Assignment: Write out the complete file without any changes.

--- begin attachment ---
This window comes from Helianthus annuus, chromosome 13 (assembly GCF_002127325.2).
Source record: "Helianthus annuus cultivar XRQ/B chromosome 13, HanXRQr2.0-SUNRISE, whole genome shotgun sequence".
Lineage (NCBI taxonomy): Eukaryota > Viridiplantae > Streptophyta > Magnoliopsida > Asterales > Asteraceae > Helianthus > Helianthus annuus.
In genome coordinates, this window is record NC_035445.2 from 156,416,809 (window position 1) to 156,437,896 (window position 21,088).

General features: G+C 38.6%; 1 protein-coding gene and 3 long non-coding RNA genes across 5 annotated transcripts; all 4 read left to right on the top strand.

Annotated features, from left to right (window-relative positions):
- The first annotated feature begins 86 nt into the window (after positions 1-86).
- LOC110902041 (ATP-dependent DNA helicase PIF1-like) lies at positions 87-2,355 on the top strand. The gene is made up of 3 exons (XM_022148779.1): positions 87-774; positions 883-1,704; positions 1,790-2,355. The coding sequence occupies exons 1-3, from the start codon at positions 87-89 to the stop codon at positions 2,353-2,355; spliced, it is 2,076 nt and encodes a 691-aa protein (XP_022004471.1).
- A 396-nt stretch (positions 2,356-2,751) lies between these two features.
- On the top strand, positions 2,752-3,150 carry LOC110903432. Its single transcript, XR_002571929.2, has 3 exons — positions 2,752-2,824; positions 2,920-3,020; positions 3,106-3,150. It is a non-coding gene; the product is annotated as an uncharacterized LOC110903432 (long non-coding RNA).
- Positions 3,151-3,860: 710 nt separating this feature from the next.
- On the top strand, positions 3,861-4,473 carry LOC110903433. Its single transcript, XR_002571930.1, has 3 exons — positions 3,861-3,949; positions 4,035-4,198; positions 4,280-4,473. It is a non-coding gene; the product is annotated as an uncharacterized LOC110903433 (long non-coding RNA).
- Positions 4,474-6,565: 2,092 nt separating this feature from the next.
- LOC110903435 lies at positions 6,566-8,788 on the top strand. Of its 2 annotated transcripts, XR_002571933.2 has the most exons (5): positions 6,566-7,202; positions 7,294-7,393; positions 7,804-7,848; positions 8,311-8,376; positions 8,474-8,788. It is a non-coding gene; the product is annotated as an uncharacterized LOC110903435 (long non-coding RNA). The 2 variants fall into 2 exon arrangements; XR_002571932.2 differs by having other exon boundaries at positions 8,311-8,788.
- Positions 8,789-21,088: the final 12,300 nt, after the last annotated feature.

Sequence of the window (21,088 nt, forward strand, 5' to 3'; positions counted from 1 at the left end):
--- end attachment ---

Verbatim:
This window comes from Helianthus annuus, chromosome 13 (assembly GCF_002127325.2).
Source record: "Helianthus annuus cultivar XRQ/B chromosome 13, HanXRQr2.0-SUNRISE, whole genome shotgun sequence".
Lineage (NCBI taxonomy): Eukaryota > Viridiplantae > Streptophyta > Magnoliopsida > Asterales > Asteraceae > Helianthus > Helianthus annuus.
In genome coordinates, this window is record NC_035445.2 from 156,416,809 (window position 1) to 156,437,896 (window position 21,088).

General features: G+C 38.6%; 1 protein-coding gene and 3 long non-coding RNA genes across 5 annotated transcripts; all 4 read left to right on the top strand.

Annotated features, from left to right (window-relative positions):
- The first annotated feature begins 86 nt into the window (after positions 1-86).
- LOC110902041 (ATP-dependent DNA helicase PIF1-like) lies at positions 87-2,355 on the top strand. The gene is made up of 3 exons (XM_022148779.1): positions 87-774; positions 883-1,704; positions 1,790-2,355. The coding sequence occupies exons 1-3, from the start codon at positions 87-89 to the stop codon at positions 2,353-2,355; spliced, it is 2,076 nt and encodes a 691-aa protein (XP_022004471.1).
- A 396-nt stretch (positions 2,356-2,751) lies between these two features.
- On the top strand, positions 2,752-3,150 carry LOC110903432. Its single transcript, XR_002571929.2, has 3 exons — positions 2,752-2,824; positions 2,920-3,020; positions 3,106-3,150. It is a non-coding gene; the product is annotated as an uncharacterized LOC110903432 (long non-coding RNA).
- Positions 3,151-3,860: 710 nt separating this feature from the next.
- On the top strand, positions 3,861-4,473 carry LOC110903433. Its single transcript, XR_002571930.1, has 3 exons — positions 3,861-3,949; positions 4,035-4,198; positions 4,280-4,473. It is a non-coding gene; the product is annotated as an uncharacterized LOC110903433 (long non-coding RNA).
- Positions 4,474-6,565: 2,092 nt separating this feature from the next.
- LOC110903435 lies at positions 6,566-8,788 on the top strand. Of its 2 annotated transcripts, XR_002571933.2 has the most exons (5): positions 6,566-7,202; positions 7,294-7,393; positions 7,804-7,848; positions 8,311-8,376; positions 8,474-8,788. It is a non-coding gene; the product is annotated as an uncharacterized LOC110903435 (long non-coding RNA). The 2 variants fall into 2 exon arrangements; XR_002571932.2 differs by having other exon boundaries at positions 8,311-8,788.
- Positions 8,789-21,088: the final 12,300 nt, after the last annotated feature.

Sequence of the window (21,088 nt, forward strand, 5' to 3'; positions counted from 1 at the left end):